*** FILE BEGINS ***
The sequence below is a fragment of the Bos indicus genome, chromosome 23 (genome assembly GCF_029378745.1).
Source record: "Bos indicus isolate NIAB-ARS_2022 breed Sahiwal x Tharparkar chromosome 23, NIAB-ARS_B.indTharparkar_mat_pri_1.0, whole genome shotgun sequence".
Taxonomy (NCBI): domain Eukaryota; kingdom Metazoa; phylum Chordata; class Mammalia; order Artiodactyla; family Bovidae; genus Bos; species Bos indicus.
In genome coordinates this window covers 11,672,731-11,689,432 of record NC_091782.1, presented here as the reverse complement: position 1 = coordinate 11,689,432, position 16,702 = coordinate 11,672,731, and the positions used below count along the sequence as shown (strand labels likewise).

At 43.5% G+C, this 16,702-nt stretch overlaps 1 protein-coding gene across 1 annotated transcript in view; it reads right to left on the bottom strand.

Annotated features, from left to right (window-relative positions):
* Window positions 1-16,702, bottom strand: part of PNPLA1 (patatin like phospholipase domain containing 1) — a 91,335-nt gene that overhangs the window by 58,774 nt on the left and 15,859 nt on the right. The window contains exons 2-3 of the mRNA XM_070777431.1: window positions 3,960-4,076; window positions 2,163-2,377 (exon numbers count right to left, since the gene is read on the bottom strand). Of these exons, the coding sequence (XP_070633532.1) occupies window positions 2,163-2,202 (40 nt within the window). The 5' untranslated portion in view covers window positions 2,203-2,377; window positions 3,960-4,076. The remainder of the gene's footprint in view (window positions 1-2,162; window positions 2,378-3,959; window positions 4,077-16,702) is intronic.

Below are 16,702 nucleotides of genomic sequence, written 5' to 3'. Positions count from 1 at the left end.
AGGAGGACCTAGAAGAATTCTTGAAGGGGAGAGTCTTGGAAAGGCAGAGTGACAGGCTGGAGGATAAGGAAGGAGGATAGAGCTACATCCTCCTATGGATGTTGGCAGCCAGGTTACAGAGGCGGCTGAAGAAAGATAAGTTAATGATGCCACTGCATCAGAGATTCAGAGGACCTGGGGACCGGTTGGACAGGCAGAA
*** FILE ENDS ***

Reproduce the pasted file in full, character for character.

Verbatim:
The sequence below is a fragment of the Bos indicus genome, chromosome 23 (genome assembly GCF_029378745.1).
Source record: "Bos indicus isolate NIAB-ARS_2022 breed Sahiwal x Tharparkar chromosome 23, NIAB-ARS_B.indTharparkar_mat_pri_1.0, whole genome shotgun sequence".
Taxonomy (NCBI): domain Eukaryota; kingdom Metazoa; phylum Chordata; class Mammalia; order Artiodactyla; family Bovidae; genus Bos; species Bos indicus.
In genome coordinates this window covers 11,672,731-11,689,432 of record NC_091782.1, presented here as the reverse complement: position 1 = coordinate 11,689,432, position 16,702 = coordinate 11,672,731, and the positions used below count along the sequence as shown (strand labels likewise).

At 43.5% G+C, this 16,702-nt stretch overlaps 1 protein-coding gene across 1 annotated transcript in view; it reads right to left on the bottom strand.

Annotated features, from left to right (window-relative positions):
* Window positions 1-16,702, bottom strand: part of PNPLA1 (patatin like phospholipase domain containing 1) — a 91,335-nt gene that overhangs the window by 58,774 nt on the left and 15,859 nt on the right. The window contains exons 2-3 of the mRNA XM_070777431.1: window positions 3,960-4,076; window positions 2,163-2,377 (exon numbers count right to left, since the gene is read on the bottom strand). Of these exons, the coding sequence (XP_070633532.1) occupies window positions 2,163-2,202 (40 nt within the window). The 5' untranslated portion in view covers window positions 2,203-2,377; window positions 3,960-4,076. The remainder of the gene's footprint in view (window positions 1-2,162; window positions 2,378-3,959; window positions 4,077-16,702) is intronic.

Below are 16,702 nucleotides of genomic sequence, written 5' to 3'. Positions count from 1 at the left end.
AGGAGGACCTAGAAGAATTCTTGAAGGGGAGAGTCTTGGAAAGGCAGAGTGACAGGCTGGAGGATAAGGAAGGAGGATAGAGCTACATCCTCCTATGGATGTTGGCAGCCAGGTTACAGAGGCGGCTGAAGAAAGATAAGTTAATGATGCCACTGCATCAGAGATTCAGAGGACCTGGGGACCGGTTGGACAGGCAGAA